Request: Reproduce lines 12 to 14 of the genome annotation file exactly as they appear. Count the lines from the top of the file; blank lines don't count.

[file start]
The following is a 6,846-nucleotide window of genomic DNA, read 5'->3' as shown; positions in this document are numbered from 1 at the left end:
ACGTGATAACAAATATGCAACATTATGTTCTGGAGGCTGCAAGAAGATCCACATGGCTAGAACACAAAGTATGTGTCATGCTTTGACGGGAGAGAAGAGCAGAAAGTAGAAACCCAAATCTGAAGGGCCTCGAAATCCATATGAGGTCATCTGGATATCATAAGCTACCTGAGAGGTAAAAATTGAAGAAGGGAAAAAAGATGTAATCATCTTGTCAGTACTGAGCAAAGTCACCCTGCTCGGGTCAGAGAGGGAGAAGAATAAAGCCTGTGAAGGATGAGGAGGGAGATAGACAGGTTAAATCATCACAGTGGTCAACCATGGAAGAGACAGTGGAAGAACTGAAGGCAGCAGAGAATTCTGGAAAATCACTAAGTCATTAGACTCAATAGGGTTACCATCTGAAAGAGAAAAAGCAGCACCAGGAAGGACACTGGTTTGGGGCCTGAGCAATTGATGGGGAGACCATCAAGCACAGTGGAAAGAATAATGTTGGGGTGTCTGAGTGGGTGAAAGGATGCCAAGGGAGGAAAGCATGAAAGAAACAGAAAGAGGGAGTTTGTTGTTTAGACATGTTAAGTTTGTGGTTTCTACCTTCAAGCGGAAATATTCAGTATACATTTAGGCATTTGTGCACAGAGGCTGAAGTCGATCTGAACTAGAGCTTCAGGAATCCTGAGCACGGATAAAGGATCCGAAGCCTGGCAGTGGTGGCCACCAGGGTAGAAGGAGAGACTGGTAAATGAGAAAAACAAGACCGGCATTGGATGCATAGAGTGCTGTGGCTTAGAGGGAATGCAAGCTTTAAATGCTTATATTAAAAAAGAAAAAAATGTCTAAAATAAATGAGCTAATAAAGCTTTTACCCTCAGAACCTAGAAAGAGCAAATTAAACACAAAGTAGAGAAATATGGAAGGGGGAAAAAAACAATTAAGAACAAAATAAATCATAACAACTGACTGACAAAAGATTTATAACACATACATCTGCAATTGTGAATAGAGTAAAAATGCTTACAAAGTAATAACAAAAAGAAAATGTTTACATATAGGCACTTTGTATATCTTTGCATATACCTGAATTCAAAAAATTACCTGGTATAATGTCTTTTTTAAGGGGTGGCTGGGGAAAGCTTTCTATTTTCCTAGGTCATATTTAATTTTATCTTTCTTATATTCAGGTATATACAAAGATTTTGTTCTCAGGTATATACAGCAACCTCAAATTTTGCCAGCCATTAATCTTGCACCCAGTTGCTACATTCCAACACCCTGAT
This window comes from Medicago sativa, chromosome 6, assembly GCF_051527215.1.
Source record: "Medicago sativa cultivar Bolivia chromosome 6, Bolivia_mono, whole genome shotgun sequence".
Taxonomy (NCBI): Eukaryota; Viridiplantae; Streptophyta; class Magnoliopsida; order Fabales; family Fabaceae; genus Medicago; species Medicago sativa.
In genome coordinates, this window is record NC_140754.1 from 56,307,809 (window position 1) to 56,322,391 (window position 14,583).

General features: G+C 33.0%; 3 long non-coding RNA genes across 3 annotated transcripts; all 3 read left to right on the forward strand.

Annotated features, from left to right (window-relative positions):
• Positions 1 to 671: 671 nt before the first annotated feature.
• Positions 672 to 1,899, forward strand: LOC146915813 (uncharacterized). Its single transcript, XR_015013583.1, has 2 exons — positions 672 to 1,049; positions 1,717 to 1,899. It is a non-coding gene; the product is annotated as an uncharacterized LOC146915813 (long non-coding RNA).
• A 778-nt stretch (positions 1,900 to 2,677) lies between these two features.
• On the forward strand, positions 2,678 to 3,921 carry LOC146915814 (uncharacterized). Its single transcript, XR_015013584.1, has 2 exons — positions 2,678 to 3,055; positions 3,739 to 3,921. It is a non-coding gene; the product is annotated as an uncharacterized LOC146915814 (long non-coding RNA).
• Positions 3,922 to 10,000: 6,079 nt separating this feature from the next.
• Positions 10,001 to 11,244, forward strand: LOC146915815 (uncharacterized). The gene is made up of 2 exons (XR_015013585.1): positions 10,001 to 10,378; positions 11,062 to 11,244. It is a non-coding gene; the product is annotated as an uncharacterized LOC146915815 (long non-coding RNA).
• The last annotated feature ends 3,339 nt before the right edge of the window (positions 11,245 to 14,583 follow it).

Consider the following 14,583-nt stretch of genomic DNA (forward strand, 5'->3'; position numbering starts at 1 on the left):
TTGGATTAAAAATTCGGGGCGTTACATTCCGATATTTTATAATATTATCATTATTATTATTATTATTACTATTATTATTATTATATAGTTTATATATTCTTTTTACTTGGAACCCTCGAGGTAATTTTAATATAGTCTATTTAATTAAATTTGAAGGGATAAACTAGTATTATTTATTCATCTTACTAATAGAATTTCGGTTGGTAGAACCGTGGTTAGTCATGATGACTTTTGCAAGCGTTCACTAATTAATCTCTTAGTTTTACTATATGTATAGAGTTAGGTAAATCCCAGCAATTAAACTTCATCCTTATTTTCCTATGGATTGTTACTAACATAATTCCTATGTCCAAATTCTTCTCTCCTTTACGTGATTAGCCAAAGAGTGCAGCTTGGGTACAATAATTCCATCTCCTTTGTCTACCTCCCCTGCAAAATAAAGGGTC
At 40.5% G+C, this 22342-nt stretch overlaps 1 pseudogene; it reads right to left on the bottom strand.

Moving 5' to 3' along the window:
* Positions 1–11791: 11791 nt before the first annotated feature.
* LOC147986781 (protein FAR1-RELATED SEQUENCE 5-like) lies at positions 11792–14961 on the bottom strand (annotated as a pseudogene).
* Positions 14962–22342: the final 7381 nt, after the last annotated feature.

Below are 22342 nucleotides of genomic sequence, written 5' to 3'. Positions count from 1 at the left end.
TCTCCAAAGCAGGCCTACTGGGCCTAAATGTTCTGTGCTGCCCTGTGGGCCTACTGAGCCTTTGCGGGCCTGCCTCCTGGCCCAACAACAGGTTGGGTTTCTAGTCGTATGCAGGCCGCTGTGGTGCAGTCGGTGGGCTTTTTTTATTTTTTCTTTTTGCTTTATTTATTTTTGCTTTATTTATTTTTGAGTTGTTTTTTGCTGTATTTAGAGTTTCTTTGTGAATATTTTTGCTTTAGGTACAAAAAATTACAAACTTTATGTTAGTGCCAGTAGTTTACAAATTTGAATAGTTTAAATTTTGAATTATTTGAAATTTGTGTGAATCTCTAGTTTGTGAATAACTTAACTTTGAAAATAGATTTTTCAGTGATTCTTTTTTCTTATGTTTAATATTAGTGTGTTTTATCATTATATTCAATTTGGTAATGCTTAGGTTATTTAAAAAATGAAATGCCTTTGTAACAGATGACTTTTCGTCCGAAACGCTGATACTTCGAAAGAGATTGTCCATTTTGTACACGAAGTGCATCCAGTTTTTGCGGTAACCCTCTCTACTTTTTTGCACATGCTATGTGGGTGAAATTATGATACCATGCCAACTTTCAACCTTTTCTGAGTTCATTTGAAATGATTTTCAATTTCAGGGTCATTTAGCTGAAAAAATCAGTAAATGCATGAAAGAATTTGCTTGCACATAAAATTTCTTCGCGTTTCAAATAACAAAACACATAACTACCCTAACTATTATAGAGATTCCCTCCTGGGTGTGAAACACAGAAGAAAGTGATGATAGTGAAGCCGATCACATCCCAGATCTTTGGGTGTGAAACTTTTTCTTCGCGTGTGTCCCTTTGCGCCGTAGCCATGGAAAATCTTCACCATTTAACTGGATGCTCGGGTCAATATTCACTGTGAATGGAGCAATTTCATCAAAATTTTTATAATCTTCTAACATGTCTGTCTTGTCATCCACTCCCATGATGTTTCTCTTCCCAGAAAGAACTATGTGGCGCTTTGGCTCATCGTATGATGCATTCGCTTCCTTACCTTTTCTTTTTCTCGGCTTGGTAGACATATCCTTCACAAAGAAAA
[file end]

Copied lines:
• On the forward strand, positions 2,678 to 3,921 carry LOC146915814 (uncharacterized). Its single transcript, XR_015013584.1, has 2 exons — positions 2,678 to 3,055; positions 3,739 to 3,921. It is a non-coding gene; the product is annotated as an uncharacterized LOC146915814 (long non-coding RNA).
• Positions 3,922 to 10,000: 6,079 nt separating this feature from the next.
• Positions 10,001 to 11,244, forward strand: LOC146915815 (uncharacterized). The gene is made up of 2 exons (XR_015013585.1): positions 10,001 to 10,378; positions 11,062 to 11,244. It is a non-coding gene; the product is annotated as an uncharacterized LOC146915815 (long non-coding RNA).